Sam Lee, Rachel and Becky Unthank. Photograph: Sarah Mason

Among the casualties of World War I were songs and stories that been passed down from one generation to the next.

Recognising this, folk singer Sam Lee and Tyneside duo the Unthanks have collaborated on a project which they hope will bring these lesser known cultural relics to a wider audience.

A Time and Place – Musical Meditations on the First World War will see them perform music from the period, as well as their own songs inspired by stories told to them first hand.

“We’re looking at songs that would have existed in the common repertoire of the soldiers and have rewritten some of the stories from those who remember the war,” Lee explains.

The musicians form part of an 11-strong line-up which includes a string quartet, brass and video design by Matthew J. Watkins, of Gorillaz fame.

Mercury Prize-nominated Lee researched the project by visiting villages in Devon, Cornwall, Gloucester and Wiltshire, where he gathered songs and stories from local people.

“There was a 104-year-old woman who remembered as a little girl seeing a Zeppelin come down in her back garden,” he recalls.

“Another woman remembered meeting an old soldier who told this story about Bideford Bridge in Devon. The first time he crossed it was with all his comrades, but the second time he crossed over the bridge he was alone, as he was the only person to return to his village.”

Lee and the Unthanks have been turning these and other stories into new songs using existing melodies from the era, as well as reinterpreting old songs to make them relevant to World War I.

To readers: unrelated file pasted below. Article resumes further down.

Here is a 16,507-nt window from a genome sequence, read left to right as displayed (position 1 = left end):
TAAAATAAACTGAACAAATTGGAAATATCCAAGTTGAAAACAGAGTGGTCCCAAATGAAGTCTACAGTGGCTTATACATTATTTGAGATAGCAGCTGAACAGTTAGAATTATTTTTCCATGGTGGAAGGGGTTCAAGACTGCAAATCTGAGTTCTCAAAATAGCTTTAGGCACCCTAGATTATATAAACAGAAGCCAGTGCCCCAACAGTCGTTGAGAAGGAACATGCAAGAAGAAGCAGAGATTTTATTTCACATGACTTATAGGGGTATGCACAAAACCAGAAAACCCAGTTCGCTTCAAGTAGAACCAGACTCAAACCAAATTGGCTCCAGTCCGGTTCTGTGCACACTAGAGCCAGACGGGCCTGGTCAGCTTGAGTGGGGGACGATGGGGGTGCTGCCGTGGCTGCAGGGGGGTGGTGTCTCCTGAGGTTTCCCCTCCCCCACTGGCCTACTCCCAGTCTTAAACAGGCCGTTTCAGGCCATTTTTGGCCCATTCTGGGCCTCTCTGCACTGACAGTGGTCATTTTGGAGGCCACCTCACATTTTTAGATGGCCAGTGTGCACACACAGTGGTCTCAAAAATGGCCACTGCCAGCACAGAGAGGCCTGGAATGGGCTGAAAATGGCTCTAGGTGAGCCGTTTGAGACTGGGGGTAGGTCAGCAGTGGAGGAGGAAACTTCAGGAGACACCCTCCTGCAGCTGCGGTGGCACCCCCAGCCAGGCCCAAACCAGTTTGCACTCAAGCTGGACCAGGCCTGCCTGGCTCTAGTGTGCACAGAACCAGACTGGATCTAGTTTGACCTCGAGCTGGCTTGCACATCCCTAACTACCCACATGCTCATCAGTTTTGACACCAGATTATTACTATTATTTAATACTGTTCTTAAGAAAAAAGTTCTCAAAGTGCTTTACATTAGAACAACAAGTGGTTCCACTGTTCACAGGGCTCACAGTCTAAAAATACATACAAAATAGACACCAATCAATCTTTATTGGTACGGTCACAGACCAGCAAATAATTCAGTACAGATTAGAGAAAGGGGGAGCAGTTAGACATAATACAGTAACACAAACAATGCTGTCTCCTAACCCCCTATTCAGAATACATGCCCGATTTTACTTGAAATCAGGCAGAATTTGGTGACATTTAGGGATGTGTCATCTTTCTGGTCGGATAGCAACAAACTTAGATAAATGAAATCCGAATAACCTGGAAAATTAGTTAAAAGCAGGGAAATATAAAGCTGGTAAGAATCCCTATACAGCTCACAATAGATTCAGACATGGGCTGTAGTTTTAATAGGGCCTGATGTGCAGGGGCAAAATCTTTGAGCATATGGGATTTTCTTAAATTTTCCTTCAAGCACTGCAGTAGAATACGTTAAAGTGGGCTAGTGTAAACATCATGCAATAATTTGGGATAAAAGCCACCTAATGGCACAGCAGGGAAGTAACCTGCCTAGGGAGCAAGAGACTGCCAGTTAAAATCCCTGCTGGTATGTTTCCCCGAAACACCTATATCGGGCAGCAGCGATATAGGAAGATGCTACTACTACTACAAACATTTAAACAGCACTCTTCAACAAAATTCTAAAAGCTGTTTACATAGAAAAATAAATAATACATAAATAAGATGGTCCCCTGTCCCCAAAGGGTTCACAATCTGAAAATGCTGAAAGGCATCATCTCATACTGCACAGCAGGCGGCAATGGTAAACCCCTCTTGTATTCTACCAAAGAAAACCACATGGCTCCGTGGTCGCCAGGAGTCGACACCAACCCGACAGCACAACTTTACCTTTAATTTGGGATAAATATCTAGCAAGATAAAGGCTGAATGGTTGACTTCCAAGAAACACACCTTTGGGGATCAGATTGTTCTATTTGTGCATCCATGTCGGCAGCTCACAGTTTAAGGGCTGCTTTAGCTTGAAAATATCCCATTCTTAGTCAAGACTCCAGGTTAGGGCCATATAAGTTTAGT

“A lot of the songs of that era were songs from the Boer War that had been rehashed, just as First World War songs were rehashed as songs for the Second World War. So it’s an ongoing recycling process that happens.”

With the loss of an entire generation of young men came, according to Lee, the “silencing” of a nation.

“Those were the people who were singing in the village pubs, they were the morris dancers, the storytellers, the great hope for carrying on the oral traditions of our culture and ancestral stories,” he explains.

“What was left in their wake was that inability for communities to feel like they could continue these things in their absence, so the dancing stopped and the singing stopped, and a lot of the traditions kind of disappeared.”

Lee is excited to be working with the Unthanks, who will be creating new music set to First World War poetry.

“We’re really great friends but we’ve never done anything but sit in pubs and sing our hearts out with each other. Sometimes you can be best of friends but your voices don’t sound well together, but with the Unthanks there’s something really nice going.”

A Time and Place: Musical Meditations on the First World War is at Barbican Hall, Silk Street, EC2Y 8DS on 18 September.

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